SAN DIEGO — The Navy’s top acquisition official confirmed the service is canceling the over $700 million Surface Ship Torpedo Defense (SSTD) system due to poor performance in favor of other anti-torpedo technologies.
Earlier this month, the Pentagon’s head of weapons testing released its annual report
, which said in September 2018 “the Navy suspended its efforts to develop the SSTD system.”
The Director of Operational Test and Evaluation (DOT&E) report said the Navy plans to restore all carriers to their normal configurations during maintenance availabilities from FY ’19-FY ’23.
Assistant Secretary of the Navy for Research, Development & Acquisition James Geurts told reporters Thursday “we are always looking at all of our portfolio to make sure what we had hoped to get out of it was actually delivering that on the waterfront or on the deck plates.”
“On that particular system when we took a look at it, versus its effectiveness and the cost, we made the decision that we weren’t going to continue to deploy that, we would pull that off the ships,”Geurts added.
Geurts underscored removing it from ships does not mean it was a waste or the technologies are not useful, “just the current instantiation wasn’t something we were going to keep on the ships.”
In place of the SSTD, the Navy intends to use other technologies to defend against torpedoes.
“It’s not that we are saying that protecting ships is less important, just that particular solution was not generating the value of the cost,” Geurts said.
The SSTD includes the torpedo warning system (TWS) to detect, localize, and alert incoming torpedo threats plus the countermeasure anti-torpedo (CAT) hard-kill countermeasure meant to intercept enemy torpedoes. Combined, these systems are called the anti-torpedo torpedo defense system (ATTDS).
Generally, the SSTD program was meant to provide an independent anti-torpedo protection for aircraft carriers, beyond relying on escort ships and friendly submarines. It was installed on three carriers by 2018 while two other carriers previously had temporary roll-on/roll-off versions.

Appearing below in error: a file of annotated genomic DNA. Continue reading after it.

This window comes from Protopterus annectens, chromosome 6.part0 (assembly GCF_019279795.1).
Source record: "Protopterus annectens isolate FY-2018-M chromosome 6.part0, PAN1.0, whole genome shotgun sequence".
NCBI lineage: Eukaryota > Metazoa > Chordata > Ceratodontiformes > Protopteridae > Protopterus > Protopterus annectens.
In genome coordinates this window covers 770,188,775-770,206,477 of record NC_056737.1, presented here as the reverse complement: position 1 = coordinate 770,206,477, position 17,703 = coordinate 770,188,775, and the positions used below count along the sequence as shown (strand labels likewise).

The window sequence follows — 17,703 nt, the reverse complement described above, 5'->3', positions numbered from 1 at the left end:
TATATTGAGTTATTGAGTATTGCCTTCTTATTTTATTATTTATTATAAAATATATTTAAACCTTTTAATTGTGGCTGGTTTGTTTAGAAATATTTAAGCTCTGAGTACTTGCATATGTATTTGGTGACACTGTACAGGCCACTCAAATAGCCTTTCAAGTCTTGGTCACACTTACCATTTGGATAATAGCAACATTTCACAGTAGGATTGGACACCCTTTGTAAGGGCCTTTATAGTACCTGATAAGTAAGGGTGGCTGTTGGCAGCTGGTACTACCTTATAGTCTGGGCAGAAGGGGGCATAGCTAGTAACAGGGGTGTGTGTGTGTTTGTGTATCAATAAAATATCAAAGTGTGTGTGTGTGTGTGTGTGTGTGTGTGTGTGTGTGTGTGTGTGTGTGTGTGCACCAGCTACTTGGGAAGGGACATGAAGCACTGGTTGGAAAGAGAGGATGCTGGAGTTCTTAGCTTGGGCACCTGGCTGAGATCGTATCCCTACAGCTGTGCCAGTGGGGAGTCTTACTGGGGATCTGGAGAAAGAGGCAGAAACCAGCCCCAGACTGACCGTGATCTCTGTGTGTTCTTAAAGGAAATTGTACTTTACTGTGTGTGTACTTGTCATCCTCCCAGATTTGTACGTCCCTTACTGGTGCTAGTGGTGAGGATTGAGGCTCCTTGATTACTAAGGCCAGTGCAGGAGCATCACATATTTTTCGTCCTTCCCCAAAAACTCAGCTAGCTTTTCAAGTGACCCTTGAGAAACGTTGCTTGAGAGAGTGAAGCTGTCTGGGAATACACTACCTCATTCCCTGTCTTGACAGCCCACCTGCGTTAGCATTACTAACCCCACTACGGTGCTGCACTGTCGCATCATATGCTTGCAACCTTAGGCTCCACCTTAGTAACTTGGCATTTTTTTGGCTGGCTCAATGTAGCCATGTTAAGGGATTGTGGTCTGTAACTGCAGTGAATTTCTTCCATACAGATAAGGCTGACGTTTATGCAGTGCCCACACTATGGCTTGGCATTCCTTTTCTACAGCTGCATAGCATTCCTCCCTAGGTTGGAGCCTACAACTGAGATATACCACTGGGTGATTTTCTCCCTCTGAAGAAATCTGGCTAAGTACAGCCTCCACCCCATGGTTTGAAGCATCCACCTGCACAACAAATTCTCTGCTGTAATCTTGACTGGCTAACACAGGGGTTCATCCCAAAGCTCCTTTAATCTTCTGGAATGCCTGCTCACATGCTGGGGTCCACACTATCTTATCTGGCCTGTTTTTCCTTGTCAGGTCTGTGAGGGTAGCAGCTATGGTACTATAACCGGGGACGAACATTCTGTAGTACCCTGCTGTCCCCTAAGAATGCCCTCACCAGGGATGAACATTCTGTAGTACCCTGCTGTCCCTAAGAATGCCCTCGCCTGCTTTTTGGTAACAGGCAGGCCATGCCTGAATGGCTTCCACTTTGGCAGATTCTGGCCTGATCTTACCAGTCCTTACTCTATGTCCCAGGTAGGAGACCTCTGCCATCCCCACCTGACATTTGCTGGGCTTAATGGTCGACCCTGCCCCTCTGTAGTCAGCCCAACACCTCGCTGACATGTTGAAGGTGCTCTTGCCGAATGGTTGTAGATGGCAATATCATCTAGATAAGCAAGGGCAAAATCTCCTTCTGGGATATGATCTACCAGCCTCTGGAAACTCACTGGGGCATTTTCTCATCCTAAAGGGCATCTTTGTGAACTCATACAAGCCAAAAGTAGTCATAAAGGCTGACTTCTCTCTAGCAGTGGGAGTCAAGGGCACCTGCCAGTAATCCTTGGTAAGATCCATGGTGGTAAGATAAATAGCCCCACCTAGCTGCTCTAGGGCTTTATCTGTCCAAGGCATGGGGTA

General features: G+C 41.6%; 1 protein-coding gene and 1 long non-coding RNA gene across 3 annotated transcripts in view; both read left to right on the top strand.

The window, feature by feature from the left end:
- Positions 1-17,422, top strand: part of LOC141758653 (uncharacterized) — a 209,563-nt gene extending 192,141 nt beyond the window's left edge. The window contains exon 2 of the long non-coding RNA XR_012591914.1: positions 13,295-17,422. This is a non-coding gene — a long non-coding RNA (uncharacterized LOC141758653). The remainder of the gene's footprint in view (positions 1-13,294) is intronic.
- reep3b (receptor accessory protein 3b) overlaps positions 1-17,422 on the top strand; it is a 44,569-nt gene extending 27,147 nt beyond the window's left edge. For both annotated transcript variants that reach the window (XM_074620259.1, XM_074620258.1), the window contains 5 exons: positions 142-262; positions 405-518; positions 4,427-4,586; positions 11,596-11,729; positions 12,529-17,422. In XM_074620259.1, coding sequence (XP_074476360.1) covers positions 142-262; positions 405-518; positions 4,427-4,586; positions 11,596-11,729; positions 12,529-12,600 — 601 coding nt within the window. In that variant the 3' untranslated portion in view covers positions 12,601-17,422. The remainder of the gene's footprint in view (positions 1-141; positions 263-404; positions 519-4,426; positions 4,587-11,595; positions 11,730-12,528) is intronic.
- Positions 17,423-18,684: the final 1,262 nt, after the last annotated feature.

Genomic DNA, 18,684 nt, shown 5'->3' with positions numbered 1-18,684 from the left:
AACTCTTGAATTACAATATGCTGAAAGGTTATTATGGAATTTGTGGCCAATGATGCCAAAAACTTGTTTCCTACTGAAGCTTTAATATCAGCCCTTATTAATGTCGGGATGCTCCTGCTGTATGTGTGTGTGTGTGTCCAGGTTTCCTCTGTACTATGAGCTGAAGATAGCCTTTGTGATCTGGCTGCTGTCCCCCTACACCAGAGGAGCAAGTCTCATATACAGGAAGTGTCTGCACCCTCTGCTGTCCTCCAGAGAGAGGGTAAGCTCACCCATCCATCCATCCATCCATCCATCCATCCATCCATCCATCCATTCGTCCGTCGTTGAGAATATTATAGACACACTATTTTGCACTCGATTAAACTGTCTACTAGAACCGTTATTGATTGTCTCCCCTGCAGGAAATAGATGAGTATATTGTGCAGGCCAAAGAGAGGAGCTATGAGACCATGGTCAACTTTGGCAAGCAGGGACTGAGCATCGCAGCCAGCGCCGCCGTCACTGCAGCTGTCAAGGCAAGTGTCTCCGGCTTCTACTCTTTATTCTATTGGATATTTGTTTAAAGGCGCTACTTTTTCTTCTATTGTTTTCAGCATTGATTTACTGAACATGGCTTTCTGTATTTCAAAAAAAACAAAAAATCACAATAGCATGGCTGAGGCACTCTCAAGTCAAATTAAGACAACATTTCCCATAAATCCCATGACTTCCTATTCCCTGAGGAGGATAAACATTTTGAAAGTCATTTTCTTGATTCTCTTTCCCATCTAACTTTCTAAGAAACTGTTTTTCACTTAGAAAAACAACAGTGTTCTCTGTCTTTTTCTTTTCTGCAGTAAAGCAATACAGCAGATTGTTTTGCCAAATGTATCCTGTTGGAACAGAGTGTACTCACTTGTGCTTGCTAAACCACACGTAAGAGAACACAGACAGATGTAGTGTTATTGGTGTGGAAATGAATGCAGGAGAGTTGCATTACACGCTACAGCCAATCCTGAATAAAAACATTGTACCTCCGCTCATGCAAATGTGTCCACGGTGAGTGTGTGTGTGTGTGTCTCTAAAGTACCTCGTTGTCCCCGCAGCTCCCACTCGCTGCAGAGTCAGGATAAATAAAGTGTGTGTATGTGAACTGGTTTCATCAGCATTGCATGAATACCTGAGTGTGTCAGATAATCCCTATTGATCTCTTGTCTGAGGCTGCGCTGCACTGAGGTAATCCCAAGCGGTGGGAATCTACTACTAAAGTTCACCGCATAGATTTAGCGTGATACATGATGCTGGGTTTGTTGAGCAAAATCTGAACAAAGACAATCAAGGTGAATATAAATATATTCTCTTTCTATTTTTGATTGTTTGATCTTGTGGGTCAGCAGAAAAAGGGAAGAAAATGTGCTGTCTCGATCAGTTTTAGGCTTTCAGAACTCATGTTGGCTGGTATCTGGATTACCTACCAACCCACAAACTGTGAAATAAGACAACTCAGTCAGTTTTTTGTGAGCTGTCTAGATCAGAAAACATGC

However, the DOT&E report shows despite some incremental improvements and utility in 2018 the system was not improving fast enough.
The TWS had successfully alerted on inbound torpedoes in tests, and the CAT has demonstrated “some capability” to defeat an incoming torpedo.” However, DOT&E said “CAT has uncertain reliability. The lethality of CAT is untested.”
Reliability problems with test target surrogates, test equipment, and CAT hardware prevented the Navy from executing 2017 test scenarios in line with the contractor test plans or DOT&E approved test plans, the 2018 report said.
2018 testing then demonstrated contractors made progress towards operational requirements, but test data was “insufficient to assess operational effectiveness and operational suitability of TWS and CAT,” DOT&E said.
Overall, the weapons tester found that while TWS could successfully alert on inbound torpedoes “during simple and structured scenarios” further data was needed to assess the capability “within the envelope of relevant environments, operating profiles of the supported platforms, and employment tactics of threat torpedoes.”